Minnesota has dropped five straight games to Oakland, which has a magic number of one to clinch the American League West.
"Any mistake you make right now, they jump on you. It's like pirahnas with blood in the water," Twins manager Ron Gardenhire said. "They're a hot baseball team, really getting after it. They just kicked our butts today.
"They can smell [the postseason], and we're in their way."
The Twins have yielded at least eight runs in each of those five consecutive defeats.
That said, the Twins entered Saturday's ballgame with high hopes for starter Pedro Hernandez. The club had won eight of his first 10 starts, and Gardenhire outlined Hernandez's key to success before coming out onto the field.
"He's got to use that slow pitch, that curveball," the skipper said of his young lefty. "He's got to have something a little bit bigger, a little bit loopier. That really sets it up. When he really started throwing it in his last outing, he had a couple good innings."
The breaking pitch bailed Hernandez out of a first-inning jam. Having already allowed an Alberto Callaspo RBI single, Hernandez walked the bases loaded before striking out Josh Reddick on a curveball to end the threat.
Hernandez found himself right back in trouble in the second. This time, a hanging curve to A's designated hitter Yoenis Cespedes ended up as a single to drive home two of Oakland's five runs in the inning.
Fastball location also seemed to be an issue. Callaspo pulled an over-the-plate heater for a two-run home run to score Cespedes and increase Oakland's lead to 6-0 after two innings.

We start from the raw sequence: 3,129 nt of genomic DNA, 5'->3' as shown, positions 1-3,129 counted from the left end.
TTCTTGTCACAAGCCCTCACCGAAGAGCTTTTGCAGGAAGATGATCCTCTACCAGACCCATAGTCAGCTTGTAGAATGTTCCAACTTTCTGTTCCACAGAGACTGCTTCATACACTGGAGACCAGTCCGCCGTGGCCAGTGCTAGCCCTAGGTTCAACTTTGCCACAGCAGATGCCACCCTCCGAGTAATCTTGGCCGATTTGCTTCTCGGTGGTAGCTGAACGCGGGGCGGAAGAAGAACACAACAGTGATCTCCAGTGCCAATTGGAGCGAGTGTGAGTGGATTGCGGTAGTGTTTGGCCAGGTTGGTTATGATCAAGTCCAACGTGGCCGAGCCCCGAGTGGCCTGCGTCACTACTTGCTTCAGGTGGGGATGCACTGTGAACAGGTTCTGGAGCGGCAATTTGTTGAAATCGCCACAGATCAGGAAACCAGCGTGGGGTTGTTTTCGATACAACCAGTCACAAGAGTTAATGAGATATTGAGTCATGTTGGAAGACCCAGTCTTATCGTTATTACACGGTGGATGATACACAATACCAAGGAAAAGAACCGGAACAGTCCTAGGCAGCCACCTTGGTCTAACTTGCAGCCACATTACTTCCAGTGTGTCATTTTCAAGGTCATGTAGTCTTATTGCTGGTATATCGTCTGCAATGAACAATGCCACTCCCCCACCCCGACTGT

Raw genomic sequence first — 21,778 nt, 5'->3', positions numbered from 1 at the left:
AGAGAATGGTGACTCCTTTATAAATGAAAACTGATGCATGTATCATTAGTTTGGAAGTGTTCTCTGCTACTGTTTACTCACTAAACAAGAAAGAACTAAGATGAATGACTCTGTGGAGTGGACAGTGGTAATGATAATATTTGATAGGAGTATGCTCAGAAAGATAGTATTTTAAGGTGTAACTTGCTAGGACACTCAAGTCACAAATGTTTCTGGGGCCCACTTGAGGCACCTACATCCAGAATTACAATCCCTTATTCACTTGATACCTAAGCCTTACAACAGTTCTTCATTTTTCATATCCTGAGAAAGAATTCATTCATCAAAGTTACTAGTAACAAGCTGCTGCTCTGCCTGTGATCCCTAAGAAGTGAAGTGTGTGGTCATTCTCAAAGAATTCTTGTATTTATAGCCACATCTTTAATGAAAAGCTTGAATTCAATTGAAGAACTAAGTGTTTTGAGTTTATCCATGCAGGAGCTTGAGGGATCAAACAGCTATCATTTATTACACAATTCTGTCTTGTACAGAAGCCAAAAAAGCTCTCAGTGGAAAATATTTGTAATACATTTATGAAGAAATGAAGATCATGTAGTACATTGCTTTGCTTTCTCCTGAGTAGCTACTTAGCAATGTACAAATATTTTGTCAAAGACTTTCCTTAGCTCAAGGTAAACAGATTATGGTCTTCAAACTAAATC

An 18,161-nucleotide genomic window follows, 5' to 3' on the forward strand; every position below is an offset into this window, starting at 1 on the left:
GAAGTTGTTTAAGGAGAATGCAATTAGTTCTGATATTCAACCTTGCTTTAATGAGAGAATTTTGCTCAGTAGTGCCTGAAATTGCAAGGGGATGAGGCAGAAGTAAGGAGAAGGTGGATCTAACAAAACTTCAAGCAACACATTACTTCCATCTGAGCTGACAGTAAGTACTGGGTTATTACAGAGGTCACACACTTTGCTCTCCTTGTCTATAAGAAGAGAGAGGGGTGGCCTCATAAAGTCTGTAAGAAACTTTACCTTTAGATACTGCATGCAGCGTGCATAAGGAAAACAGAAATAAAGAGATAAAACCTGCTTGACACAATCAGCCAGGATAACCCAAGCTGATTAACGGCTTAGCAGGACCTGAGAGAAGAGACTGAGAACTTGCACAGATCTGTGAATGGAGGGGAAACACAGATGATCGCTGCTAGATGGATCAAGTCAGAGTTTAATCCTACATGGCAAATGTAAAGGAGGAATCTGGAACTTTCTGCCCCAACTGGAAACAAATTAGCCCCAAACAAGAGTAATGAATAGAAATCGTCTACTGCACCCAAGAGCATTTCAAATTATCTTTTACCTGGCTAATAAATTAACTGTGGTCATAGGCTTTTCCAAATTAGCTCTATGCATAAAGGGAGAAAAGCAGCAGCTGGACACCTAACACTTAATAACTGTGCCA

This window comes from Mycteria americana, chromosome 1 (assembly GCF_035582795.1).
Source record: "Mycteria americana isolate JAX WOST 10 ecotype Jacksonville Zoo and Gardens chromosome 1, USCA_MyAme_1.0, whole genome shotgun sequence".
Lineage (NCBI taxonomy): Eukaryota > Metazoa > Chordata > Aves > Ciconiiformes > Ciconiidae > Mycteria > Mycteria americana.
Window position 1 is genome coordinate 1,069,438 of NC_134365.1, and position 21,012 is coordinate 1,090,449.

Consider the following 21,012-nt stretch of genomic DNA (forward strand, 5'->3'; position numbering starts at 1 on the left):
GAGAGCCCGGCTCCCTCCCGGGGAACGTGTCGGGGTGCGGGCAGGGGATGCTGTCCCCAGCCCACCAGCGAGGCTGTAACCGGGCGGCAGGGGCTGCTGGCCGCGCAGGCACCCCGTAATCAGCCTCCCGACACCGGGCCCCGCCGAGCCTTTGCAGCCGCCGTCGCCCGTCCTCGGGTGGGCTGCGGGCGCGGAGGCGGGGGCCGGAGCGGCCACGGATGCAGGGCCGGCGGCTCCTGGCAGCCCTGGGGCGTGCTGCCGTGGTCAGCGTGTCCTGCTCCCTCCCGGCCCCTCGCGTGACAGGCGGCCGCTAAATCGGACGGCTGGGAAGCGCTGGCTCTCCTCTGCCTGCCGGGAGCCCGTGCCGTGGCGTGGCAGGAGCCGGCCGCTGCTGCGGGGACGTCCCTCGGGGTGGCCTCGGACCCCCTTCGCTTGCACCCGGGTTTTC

"They made an adjustment to me in the second inning, and for that reason I gave up a lot of hits," Hernandez said.
All of a sudden, the starter's day was done. Hernandez (3-2) was charged with six runs on eight hits and a walk. He struck out a batter but threw just 28 of his 52 pitches for strikes in his 12th MLB start.
His battery mate, fellow Venezuelan Josmil Pinto, put the Twins on the scoreboard in the fifth, hitting a 1-2 Jarrod Parker changeup over the left-field fence. Pinto's seventh-inning single off A's reliever Dan Otero represented another of the Twins' six hits overall. In 15 career MLB games, the backstop has batted .377 (20-for-53).
"One-handed a home run into the seats. Pretty strong young man. He's fun to watch," Gardenhire said. "Every time somebody asks me, 'Who do you like? Who are you paying attention to?' I throw his name out there."
Parker (12-7) gave up four of the Twins' hits and left after six innings of one-run ball.
Right-hander Liam Hendriks relieved Hernandez in the third inning. Coming off his worst career start -- he yielded seven runs in just two-thirds of an inning last Monday -- Hendriks allowed at least a hit in each of his six innings of work.
"From the set, I felt so much more comfortable," said Hendriks, whose only mechanical adjustment was lengthening his stride. "I was staying back on everything and was able to throw everything over for a strike."
The Aussie appeared at his best in the sixth, striking out sluggers Josh Donaldson and Cespedes after first baseman Chris Colabello's error allowed Jed Lowrie to advance into scoring position.
Hendriks also yielded a two-run home run to Kurt Suzuki with no outs in the seventh, and a solo shot to Cespedes in the eighth.
"He threw some nice breaking balls," Gardenhire said. "His fastball was good, and those breaking balls made his fastball better.
"He at least gave us an opportunity to not kill our bullpen."
Hendriks, who struck out a career-high seven, was the first Twins pitcher to toss six innings of relief since teammate Anthony Swarzak accomplished the feat on June 10, 2011, against the Rangers. Hendriks threw 102 pitches in his first relief appearance since a rainout game at Double-A New Britain that same season.
"I would rather be a starter," Hendricks said, "but at the end of the day, if this is something they see for me, I'm not going to say, 'No.'"